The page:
The first thing that should come to mind when looking at this list is that these flaws would be difficult to detect in a commodity buying process. And having a "compete on the components" mentality often over-leverages the buyer, which, in turn, can lead customers to get their outsourcers to overcommit. This may make for a good contract, but not a good deal, easily leading to a death spiral where the customer seeks to enforce a contract that was destined to fail.
CIO.com: But CIOs are adamant about the need to derive business value--not just cost-cutting--from their outsourcing relationships. How did we get here?
Hansen: It's one thing to talk about value, and another to sponsor a process that actually produces it. There's an old adage that roughly holds: nobody ever wants to spend the ten dollars and a week to do something right, but they're always willing to spend the 100 dollars and years to slog through it once it's done wrong.
It's reasonable to think that a faster buy process will start to yield business value faster, since all the benefits of the deal can start earlier. But this is only true if the time line ends at steady state instead of contract signing. The overriding buy goal should be to get to steady state as quickly as possible without destroying the customer's change management program. This means making it through transition intact, which is almost always more difficult than it sounds, and most buy processes don't support this kind of success.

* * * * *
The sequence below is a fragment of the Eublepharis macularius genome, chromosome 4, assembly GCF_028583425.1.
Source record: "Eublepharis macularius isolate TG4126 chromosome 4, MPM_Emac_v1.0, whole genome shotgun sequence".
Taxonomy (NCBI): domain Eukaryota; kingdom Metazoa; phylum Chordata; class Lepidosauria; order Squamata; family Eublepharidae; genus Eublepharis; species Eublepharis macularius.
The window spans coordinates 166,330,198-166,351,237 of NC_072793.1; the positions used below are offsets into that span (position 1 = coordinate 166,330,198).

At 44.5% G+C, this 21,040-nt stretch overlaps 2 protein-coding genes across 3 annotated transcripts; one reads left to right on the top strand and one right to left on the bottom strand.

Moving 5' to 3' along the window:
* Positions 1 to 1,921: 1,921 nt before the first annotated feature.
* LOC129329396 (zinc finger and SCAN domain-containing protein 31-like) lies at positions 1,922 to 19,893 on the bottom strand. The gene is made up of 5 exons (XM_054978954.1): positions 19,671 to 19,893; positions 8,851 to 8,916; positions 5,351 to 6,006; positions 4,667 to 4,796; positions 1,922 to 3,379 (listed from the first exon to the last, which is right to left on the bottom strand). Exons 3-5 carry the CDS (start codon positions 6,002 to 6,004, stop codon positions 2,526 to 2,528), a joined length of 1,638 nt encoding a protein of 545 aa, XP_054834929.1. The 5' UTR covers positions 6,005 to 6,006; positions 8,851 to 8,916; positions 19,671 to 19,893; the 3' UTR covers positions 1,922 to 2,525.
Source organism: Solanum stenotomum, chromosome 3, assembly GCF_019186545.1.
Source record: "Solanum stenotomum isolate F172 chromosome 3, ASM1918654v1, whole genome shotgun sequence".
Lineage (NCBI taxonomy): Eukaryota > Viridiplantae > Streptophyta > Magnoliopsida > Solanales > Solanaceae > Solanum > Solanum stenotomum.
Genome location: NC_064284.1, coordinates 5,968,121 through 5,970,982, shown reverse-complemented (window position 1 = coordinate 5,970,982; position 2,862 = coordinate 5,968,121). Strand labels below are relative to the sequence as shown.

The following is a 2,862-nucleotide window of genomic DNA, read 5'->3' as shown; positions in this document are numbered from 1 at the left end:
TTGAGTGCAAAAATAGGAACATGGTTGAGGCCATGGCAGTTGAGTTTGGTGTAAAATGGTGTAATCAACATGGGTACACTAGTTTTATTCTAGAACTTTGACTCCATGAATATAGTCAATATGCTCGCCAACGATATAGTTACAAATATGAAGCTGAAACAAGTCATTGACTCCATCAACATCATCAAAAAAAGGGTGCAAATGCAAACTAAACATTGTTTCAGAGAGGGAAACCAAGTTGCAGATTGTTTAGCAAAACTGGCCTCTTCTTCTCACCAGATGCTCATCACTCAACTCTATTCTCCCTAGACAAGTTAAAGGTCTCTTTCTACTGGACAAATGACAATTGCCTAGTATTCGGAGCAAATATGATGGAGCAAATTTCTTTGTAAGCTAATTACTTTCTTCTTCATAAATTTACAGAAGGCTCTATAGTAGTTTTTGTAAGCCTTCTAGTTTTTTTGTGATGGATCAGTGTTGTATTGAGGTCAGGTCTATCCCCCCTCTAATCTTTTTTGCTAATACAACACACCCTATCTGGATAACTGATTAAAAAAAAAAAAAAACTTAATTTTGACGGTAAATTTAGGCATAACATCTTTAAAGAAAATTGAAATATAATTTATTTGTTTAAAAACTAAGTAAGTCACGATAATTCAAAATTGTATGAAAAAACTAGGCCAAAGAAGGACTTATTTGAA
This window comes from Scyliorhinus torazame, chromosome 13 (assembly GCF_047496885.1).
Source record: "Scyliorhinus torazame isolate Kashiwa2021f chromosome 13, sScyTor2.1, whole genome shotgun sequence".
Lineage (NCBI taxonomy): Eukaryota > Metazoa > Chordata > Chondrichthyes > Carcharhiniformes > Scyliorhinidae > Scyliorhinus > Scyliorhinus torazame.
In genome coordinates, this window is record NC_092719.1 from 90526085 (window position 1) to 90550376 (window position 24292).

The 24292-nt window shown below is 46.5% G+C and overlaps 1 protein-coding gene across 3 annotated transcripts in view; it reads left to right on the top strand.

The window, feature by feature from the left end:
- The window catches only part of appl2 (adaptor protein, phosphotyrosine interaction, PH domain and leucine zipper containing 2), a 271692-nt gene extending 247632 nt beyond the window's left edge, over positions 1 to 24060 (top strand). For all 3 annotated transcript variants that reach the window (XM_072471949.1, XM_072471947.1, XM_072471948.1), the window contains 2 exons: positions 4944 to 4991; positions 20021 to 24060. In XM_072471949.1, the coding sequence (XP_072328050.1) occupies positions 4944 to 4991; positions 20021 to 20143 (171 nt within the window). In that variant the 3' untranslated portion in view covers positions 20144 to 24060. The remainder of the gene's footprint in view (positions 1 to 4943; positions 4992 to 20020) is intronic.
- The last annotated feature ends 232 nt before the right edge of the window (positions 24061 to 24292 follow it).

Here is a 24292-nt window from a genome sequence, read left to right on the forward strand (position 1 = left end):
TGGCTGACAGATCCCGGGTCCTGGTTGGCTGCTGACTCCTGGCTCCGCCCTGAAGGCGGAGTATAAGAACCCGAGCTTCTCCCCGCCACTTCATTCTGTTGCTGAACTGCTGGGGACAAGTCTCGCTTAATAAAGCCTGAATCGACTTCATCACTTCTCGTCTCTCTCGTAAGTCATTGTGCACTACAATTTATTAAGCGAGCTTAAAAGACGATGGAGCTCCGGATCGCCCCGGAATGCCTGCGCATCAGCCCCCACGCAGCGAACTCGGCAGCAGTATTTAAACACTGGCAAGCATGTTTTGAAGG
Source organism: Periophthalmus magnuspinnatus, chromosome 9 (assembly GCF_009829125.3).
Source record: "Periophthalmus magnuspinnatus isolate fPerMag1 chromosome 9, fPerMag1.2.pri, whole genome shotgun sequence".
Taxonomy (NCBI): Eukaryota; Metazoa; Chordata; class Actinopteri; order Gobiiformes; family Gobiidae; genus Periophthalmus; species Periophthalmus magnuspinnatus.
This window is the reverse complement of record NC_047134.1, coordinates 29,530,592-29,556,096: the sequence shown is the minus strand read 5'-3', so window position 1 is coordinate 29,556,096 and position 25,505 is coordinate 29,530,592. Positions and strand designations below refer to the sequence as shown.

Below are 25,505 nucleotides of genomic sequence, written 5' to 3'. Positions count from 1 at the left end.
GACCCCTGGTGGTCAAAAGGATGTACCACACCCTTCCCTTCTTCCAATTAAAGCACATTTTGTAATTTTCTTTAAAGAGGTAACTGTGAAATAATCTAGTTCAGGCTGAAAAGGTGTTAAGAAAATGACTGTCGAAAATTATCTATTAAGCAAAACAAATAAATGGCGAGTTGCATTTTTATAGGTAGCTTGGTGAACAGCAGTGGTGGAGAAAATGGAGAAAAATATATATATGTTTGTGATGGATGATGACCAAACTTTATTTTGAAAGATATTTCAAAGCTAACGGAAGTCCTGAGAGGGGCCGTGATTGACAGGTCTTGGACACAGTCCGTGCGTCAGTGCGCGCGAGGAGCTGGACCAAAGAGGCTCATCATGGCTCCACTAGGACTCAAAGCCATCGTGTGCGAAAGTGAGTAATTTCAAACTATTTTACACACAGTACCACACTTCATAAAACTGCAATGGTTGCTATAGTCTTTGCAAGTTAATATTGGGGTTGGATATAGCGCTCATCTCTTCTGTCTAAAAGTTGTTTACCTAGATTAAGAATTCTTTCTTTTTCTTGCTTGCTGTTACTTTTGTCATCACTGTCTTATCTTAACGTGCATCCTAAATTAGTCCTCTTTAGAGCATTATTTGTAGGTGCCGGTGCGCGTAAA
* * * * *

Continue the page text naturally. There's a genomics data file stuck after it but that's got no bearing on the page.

There has been historical failure on the part of the industry--on all sides--to realize and then take action on the basic flaws in the outsourcing economic model (the elements of the relationship that drive behaviors). This has led to brute force behavioral corrections---SLA credits, contracts that go on for thousands of pages, and so on--but has often neglected the most important elements for success. Yet, when we fail to spend the time and effort to get this right, we have to rely on behavior modification through a contract, rather than the natural alignment of business interests to make a deal work.
Many in the industry are starting to come around to thinking about these deals differently. But while the thinking is getting better, we're in a rapidly changing environment where constant good thinking needs to happen to really drive the value in these deals.
And in the middle of all of this, we are starting to see a push to commoditize the advisors who will most likely fuel this thinking and drive positive change in this area. So at a time when the industry should be converging around unlocking value, the thought-leading advisors should be in a position to help their clients do very well.